What is the achievement gap, then? The definition of achievement gap is not uniformly recognized. Some people say that "the Achievement Gap is the difference in performance between low-income and minority students compared to that of their peers on standardized tests." The Department of Education The U.S. Department of Education describes the achievement gap as “the difference in academic performance between different ethnic groups.” Another definition is "The achievement gap, as it's commonly defined, is the discrepancy on standardized test scores between students, with white students outperforming their black peers..." One author writes: "The achievement gap, traditionally measured by test scores, also can be documented by dropout behavior. Examining dropout behavior among Black, White, and Hispanic students, with a particular focus on gaps within groups and not just between Whites and minorities, shows a clearer picture of the achievement gap."

Some folks measure the achievement gap by comparing the percentage of students who score proficient on certain basic skills tests, for example math and reading. The problem with that definition is that different states have radically different proficiency cut scores, and raising or lowering the cut score can change the gap, measured in that way. Another way of measuring the gap is to compare the number of students who score at the basic level or below. This is more of a functional literacy measure of the gap. And then, as mentioned above, another way of measuring the gap is the graduation gap, the number of students who drop out of school without receiving a diploma. Believe it or not, there has been a raging controversy for the last many years over how exactly to measure the graduation rate. In part, this controversy arises from whether to count students who receive their GED as graduating. In part, it arises from difficulties on how to count students who leave school, but possibly transfer to another public school and who exactly to count the failure to graduate against.
There are some people who argue with vehemence that, obviously, we should not count attainment of a GED as "graduation." That reminds me of the graduation of Adult Basic Education students I attended a couple of years back. At that graduation, we heard an eloquent speech from a Somali ABE graduate, who was attending college in the following year. He had arrived in St. Cloud on a flight from Kenya, a tenth grader, by age, speaking no English, a refugee without any formal schooling. He found, not surprisingly, that he could not function effectively in our high school, and so he "dropped out," but was able to obtain his GDE, a few years beyond the normal graduation age. Statisticians and public education critics would announce that the St. Cloud School District "failed" this young man, because he did not graduate on time, but in fact, the ABE program met his needs, and I regard him as a success story.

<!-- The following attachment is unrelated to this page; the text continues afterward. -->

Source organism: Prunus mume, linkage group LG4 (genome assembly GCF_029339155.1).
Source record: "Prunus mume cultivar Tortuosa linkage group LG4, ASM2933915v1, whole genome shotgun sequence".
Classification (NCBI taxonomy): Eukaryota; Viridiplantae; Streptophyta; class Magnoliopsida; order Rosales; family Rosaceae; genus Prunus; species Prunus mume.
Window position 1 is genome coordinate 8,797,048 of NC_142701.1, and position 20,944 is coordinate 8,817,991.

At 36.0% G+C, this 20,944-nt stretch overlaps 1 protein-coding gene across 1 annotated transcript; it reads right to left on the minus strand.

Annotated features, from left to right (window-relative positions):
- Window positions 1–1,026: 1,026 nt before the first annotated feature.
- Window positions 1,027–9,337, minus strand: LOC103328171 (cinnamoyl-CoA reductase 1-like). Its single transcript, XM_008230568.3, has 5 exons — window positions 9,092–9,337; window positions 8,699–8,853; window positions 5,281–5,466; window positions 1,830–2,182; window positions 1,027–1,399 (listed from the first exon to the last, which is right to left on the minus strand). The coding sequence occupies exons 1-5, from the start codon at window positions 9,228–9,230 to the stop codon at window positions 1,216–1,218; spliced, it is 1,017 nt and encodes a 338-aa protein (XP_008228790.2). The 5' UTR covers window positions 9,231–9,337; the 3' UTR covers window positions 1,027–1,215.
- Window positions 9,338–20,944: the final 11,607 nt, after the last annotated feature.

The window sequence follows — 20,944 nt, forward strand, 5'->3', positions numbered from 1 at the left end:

It is commonly argued that Minnesota is doing an extraordinarily poor job in addressing the achievement gap, as compared to other states, and that really depends upon your point of view. Minnesota's NAEP results in Mathematics (2007) for white students are higher than the national average for white students in both 8th and 4th grade. NAEP results for mathematics for black students are the basically the same as the national average. Because white students are performing above average, and black students at the average, it can be said that we have a larger achievement gap, under this measure, even though all of our students, black and white are equal to or better than the national average.

In reading, Minnesota 8th grade students scored 12 points higher than the national average in 8th grade. Black students performed 26 points below at just about the national average. Once again, that leads to the conclusion that we have a higher achievement gap for black students, even though black students are performing at the national average. In both these cases, the Minnesota's extraordinarily high achievement gap is entirely accounted for, it seems, by the fact that Minnesota white students are performing significantly above the national avererage while black Minnesota students are performing at the national average for black students.

The High School Transcript Study points out that there is a significant gap in the high school performance of students based upon whether their parents finished high school, and that nugget of information holds the key to the achievement gap, in my opinion:
Thirty-four percent of graduates with a parent who did not finish high school completed a below standard curriculum compared to twenty percent of graduates with a parent who graduated from college.
So the achievement gap, however you wish to define it, is a manifestation of the difference in performance of students highly correlated with the educational attainment of their parents. We attack the achievement gap, because we believe that it is the job of public education to allow students to overcome, to outperform the limitations of their family history and background.


Making Stuff up About the Achievement Gap
Get Ready for College
School Choice will not close the achievement gap
Some students cost more to educate (1)
Some students Cost more to educate(2)